The Secret Service has announced plans to open an investigation into Madonna after the singer said that she had thought about "blowing up the White House" during a speech at the Women's March on Washington.
During the Women's March on Washington, Madonna gave a speech which included statements that have since stirred up controversy.
"I'm angry," Madonna said of the election of President Donald Trump during her speech, according to the Daily Mail. "Yes, I am outraged. Yes, I have thought an awful lot about blowing up the White House. But I know that this won't change anything."
She continued, "We cannot fall into despair. As the poet W.H. Auden once wrote on the eve of World War Two, 'We must love one another or die.' I choose love. Are you with me?"
Madonna's controversial statement about "blowing up the White House" during her speech at the National Mall in Washington, D.C., was met with applause by protestors at the march. Roughly half a million protestors were in attendance, with more protests taking place in cities around the United States, as well as cities in other countries.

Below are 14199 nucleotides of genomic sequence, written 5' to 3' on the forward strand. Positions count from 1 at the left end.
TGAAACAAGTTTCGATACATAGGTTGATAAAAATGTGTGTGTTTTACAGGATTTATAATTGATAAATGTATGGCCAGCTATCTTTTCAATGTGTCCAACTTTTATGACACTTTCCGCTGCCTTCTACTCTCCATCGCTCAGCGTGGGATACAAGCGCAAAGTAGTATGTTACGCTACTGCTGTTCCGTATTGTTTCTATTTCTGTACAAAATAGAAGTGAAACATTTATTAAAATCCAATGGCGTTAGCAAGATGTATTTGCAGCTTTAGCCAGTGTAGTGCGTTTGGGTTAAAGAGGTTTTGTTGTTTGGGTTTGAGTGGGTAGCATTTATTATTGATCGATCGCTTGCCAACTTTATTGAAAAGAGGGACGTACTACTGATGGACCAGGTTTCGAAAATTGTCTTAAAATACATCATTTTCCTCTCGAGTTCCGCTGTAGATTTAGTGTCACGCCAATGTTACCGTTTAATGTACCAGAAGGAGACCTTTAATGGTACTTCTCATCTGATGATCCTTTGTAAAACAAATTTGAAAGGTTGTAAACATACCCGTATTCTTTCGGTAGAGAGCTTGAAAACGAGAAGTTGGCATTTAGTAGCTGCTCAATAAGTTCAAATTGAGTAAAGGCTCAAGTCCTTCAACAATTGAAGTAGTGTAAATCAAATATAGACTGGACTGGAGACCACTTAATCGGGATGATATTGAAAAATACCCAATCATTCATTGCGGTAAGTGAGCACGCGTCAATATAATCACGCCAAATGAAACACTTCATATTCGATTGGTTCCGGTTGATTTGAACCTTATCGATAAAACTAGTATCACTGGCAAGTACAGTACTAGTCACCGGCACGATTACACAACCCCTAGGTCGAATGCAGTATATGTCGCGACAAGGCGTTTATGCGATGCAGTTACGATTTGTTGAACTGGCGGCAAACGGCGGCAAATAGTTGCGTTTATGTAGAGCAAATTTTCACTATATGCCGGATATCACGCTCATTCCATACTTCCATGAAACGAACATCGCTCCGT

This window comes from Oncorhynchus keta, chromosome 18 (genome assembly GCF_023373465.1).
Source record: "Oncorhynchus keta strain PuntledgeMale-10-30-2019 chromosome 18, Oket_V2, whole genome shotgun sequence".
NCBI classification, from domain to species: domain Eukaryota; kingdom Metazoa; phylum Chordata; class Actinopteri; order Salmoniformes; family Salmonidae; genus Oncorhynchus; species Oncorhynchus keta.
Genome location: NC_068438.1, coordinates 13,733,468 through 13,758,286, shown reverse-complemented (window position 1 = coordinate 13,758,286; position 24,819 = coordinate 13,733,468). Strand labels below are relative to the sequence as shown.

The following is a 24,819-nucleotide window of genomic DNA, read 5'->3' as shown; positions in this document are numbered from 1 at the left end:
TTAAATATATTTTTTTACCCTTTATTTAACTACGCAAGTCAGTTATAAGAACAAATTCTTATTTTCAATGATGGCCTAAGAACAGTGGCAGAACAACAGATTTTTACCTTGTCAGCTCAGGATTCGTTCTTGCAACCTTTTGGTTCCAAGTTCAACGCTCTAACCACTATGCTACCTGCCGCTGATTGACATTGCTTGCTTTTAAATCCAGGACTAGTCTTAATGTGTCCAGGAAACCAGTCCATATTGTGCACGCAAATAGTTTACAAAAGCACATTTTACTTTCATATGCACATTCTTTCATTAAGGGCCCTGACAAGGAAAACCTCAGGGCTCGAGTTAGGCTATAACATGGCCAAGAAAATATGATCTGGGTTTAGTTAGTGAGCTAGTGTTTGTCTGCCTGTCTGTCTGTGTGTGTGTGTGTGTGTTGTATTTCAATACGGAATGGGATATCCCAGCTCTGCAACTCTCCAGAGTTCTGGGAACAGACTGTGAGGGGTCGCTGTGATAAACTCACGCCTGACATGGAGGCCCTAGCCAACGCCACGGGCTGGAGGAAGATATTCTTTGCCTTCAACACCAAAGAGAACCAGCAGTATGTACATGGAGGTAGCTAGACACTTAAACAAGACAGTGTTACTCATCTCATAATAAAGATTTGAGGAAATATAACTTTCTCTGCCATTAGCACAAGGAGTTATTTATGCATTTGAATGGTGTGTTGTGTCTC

Accoridng to AOL, the Secret Service plans to investigate Madonna for the statements made during her speech. The U.S. Attorney's Office will make the final decision on whether or not to prosecute the singer, but the Secret Service has yet to comment on the investigation.
Several other celebrities took the stage during the protest, including actress Ashley Judd.
Judd recited a poem written by a 19-year-old from Tennessee.
"I feel Hitler in these streets, a mustache traded for a toupee," Judd said.
She continued, "I am a nasty woman," referencing Trump's attack on former Secretary of State Hillary Clinton during a presidential debate during the election. "I'm not nearly as nasty as a man who looks like he bathes in Cheeto dust. I'm not as nasty as your own daughter being your favorite sex symbol, your wet dreams infused with your own genes. I'm not as nasty as confederate flags being tattooed across my cities, maybe the south is actually going to rise, maybe for some it never really fell."
Judd then led the crowd of more than 500,000 in a chant of: "I'm a nasty woman."